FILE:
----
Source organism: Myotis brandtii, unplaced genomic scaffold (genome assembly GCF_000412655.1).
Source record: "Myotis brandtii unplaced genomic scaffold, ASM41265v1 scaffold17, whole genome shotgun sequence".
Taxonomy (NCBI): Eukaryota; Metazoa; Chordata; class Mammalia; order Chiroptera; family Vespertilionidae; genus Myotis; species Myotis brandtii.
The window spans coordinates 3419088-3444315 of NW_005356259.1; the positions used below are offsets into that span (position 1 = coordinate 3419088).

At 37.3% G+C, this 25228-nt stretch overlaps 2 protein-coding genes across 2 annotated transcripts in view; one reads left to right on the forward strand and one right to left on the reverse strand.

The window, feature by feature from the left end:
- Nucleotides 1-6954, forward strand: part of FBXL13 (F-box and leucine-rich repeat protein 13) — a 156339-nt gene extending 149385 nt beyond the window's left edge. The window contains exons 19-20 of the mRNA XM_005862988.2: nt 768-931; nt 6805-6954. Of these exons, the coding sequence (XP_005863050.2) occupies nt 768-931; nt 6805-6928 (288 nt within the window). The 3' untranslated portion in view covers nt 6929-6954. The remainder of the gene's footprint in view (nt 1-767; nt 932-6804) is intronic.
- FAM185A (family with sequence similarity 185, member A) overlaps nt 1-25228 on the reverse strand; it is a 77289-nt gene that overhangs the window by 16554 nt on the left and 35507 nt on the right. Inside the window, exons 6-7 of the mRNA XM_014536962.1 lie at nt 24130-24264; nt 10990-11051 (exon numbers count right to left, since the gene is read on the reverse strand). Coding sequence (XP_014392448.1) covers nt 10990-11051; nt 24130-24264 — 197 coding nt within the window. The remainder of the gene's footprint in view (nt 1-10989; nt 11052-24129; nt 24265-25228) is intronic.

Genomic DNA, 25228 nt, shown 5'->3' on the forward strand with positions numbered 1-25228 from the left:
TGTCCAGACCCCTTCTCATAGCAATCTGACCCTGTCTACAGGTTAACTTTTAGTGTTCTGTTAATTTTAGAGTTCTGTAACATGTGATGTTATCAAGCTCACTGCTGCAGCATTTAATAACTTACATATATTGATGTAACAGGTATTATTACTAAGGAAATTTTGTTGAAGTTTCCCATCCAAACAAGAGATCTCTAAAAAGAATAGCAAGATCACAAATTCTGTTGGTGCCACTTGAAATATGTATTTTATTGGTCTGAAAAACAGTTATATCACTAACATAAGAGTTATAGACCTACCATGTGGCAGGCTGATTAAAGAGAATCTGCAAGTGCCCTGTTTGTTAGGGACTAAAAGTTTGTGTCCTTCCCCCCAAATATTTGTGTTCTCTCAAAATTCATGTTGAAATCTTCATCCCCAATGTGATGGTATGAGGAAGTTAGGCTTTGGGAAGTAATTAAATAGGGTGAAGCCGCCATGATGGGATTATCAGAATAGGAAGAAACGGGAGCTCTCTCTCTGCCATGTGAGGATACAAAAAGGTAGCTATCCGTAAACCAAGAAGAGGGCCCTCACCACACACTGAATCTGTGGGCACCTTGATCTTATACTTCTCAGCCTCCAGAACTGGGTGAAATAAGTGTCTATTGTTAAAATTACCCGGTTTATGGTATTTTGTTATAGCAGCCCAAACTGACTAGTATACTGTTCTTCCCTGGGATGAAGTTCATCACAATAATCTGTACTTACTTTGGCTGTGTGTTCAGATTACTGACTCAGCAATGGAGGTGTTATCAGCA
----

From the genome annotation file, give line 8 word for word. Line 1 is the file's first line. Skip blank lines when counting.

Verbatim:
- FAM185A (family with sequence similarity 185, member A) overlaps nt 1-25228 on the reverse strand; it is a 77289-nt gene that overhangs the window by 16554 nt on the left and 35507 nt on the right. Inside the window, exons 6-7 of the mRNA XM_014536962.1 lie at nt 24130-24264; nt 10990-11051 (exon numbers count right to left, since the gene is read on the reverse strand). Coding sequence (XP_014392448.1) covers nt 10990-11051; nt 24130-24264 — 197 coding nt within the window. The remainder of the gene's footprint in view (nt 1-10989; nt 11052-24129; nt 24265-25228) is intronic.